Ten first-half climbers: South Atlantic League
By Jonathan Raymond
We’re about halfway through the Minor League season, so we’re going to start identifying 10 prospects from each full-season league who significantly improved their stock through the first half of the Minor League season. By the very nature of already being highly ranked within their organizations, it’s hard for top-10 prospects to do much more climbing, so we’ll stick to prospects that were either ranked outside their team’s top 10 — as rated before the season by MLB.com’s Jonathan Mayo — or who went unranked entirely.
What he did: .356/.431/.574, 13 HR, 20 2B, 50 RBIs, 17 steals in 23 tries in 70 games. Hard to ask for much more than that. Herrera is second in the Sally League in average and fourth in OPS, making him yet another top shortstop prospect to emerge in the lower rungs of the Minors. It’s been a huge breakout for the 20-year-old switch hitter after he mustered just a .543 OPS in 63 games for the Tourists following a callup last season.
Where he might rank now: Herrera, along with Eddie Butler (1.66 ERA in 54 1/3 frames for Asheville) — who would have also featured in this space if he hadn’t earned a promotion and spent about half his season so far in the California League — have an argument for jumping into the Rockies’ top five.
What he did: 6-2, 2.94 ERA, 96 K/23 BB in 64 1/3 innings. De Paula is kind of a late bloomer in professional baseball terms — his first stint in the Dominican Summer League came last year, when he was 21. But he’s obviously progressing quickly, having racked up the second-most strikeouts in all the Minor Leagues this year. The 22-year-old made his debut in the Florida State League on Sunday, where he struck out six in five scoreless innings for Tampa.
Where he might rank now: Given some of the attrition at the top of the Yankees’ top 20, it’s possible he’s due for a jump all the way into the back of the top 10, provided his FSL stint resembles his domination of the Sally League.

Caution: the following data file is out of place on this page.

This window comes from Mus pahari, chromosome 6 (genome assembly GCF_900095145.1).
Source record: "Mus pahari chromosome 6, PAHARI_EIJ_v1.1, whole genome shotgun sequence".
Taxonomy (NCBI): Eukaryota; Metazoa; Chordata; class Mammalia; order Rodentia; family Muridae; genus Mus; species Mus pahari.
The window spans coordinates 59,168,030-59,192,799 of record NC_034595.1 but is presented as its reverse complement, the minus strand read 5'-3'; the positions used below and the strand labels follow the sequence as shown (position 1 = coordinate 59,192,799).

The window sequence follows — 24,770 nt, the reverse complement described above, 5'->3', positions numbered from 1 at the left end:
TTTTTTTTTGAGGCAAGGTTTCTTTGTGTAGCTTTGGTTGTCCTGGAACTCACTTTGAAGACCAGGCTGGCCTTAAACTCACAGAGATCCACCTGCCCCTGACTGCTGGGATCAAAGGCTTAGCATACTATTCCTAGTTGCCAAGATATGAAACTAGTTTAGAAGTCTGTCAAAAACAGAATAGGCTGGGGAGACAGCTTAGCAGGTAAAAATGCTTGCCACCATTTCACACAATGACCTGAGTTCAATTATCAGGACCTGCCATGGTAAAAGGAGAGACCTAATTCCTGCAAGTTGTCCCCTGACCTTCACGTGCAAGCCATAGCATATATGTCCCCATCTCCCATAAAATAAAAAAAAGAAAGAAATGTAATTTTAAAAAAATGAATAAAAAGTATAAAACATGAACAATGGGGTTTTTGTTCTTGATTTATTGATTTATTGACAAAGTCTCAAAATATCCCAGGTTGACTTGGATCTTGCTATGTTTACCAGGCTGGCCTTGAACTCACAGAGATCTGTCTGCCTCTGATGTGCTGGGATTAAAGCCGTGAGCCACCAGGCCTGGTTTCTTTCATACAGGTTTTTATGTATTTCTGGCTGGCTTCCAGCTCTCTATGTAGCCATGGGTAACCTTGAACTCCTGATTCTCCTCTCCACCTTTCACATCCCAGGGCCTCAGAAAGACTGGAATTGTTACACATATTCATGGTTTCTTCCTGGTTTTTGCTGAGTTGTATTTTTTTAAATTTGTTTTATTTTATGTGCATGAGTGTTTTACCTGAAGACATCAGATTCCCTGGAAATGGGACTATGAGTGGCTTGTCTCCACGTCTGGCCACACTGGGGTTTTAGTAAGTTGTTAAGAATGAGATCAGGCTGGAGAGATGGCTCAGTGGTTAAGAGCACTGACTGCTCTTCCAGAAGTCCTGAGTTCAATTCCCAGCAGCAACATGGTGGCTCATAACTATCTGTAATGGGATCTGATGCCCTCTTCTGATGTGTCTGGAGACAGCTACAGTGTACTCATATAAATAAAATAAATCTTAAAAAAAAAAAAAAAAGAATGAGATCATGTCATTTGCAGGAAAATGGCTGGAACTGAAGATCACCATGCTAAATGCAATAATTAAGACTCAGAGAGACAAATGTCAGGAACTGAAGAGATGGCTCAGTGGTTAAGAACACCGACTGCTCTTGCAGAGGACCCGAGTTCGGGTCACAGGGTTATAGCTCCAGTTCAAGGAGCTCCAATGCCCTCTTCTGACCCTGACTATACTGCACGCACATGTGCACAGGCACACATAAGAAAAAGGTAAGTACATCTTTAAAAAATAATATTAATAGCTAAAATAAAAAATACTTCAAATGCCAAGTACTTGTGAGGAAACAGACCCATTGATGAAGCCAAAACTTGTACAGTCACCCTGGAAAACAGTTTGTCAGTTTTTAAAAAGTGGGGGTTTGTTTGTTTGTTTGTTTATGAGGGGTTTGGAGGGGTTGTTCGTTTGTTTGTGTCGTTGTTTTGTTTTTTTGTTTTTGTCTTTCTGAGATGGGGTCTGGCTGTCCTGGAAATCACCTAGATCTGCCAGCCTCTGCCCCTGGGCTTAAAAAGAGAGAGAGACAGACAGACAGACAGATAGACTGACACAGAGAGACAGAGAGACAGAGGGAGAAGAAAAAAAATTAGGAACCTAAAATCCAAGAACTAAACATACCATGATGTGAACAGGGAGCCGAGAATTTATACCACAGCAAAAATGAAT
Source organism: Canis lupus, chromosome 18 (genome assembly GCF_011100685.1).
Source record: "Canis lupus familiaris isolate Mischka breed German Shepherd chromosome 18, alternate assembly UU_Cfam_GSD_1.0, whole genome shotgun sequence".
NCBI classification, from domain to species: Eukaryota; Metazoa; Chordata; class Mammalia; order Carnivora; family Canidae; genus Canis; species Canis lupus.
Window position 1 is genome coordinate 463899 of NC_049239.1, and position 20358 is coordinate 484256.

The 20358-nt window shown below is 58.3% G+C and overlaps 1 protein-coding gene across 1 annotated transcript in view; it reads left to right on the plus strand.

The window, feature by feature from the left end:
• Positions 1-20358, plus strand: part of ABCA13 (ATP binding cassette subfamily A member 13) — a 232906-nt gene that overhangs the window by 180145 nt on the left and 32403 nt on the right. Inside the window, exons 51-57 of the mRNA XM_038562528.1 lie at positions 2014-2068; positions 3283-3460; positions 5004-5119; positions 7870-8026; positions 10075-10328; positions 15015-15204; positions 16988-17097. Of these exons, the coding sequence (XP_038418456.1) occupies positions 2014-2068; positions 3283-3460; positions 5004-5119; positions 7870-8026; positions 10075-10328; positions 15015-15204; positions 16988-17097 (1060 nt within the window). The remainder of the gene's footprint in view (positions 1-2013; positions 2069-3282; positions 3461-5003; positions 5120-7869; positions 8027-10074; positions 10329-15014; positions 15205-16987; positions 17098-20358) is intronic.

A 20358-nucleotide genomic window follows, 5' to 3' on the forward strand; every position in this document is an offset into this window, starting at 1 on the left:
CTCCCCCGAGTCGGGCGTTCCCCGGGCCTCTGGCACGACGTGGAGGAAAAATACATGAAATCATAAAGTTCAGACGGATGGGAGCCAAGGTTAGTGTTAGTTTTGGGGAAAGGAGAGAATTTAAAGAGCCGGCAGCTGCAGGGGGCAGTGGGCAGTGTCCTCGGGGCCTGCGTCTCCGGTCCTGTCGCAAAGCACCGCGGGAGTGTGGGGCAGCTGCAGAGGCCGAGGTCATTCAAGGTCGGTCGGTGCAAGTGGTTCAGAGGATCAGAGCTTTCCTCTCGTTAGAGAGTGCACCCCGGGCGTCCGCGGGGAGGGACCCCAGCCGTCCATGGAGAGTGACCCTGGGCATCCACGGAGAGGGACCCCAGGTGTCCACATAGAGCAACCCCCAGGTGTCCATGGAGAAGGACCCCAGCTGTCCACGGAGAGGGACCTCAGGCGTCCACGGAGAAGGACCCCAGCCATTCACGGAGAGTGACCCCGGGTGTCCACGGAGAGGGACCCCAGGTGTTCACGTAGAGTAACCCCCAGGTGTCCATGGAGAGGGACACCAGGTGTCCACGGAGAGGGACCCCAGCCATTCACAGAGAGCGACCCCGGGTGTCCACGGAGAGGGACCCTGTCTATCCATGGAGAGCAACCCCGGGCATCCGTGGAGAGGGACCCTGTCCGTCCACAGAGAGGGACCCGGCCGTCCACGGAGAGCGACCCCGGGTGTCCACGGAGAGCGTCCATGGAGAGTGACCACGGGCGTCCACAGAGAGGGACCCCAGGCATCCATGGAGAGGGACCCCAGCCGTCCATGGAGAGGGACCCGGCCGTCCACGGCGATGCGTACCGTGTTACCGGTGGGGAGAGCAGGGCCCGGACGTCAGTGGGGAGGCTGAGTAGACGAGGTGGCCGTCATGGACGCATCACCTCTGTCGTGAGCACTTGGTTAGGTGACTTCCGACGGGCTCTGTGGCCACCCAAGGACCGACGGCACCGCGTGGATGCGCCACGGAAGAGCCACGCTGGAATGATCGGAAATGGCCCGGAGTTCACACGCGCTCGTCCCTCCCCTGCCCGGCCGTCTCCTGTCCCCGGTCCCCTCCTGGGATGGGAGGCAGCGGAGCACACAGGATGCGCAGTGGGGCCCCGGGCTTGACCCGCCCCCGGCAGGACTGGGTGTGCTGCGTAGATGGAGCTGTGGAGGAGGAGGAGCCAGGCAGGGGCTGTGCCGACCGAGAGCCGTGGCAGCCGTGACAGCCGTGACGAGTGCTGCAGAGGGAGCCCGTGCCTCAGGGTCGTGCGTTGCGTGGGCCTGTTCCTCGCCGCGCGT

What he did: .324/.414/.607, 17 HR, 16 2B, 61 RBIs in 66 games. Once upon a time, Allie actually was a top-10 Pirates prospect — as a pitcher. It’s pretty well-known by now how, with pitching just not working out, he refashioned himself as an offensive player last year. Though Pittsburgh was likely disappointed at how the 22-year-old was turning out for a time, it’s safe to say they have to be happy with how things are looking now.
Where he might rank now: Allie, too, was recently shipped up to the FSL, and whether he ranks somewhere in the mid-teens of the Pirates top 20, even higher, or goes unranked entirely will depend on how he finishes out the year with Bradenton. Like DePaula, he’s a 22-year-old who just made it to Class A Advanced, which is not usually the timetable of a top prospect.
4. Tyler Glasnow, SP (West Virginia) — 2011 Draft, 5th round, Pirates No. 17
What he did: 4-1, 2.60 ERA, 95 K/37 BB in 62 1/3 innings. The 6-foot-7 right-hander has built on a nice debut last year (1.88 ERA in 38 1/3 innings mostly in the GCL) and improved his stock probably as much as anyone. Glasnow hasn’t even turned 20 yet (that will come on Aug. 23), yet has racked up enough punchouts to tie for eighth-most in the Minors.
Where he might rank now: It’s hard to imagine him not at least climbing up toward one of the 8-10 spots.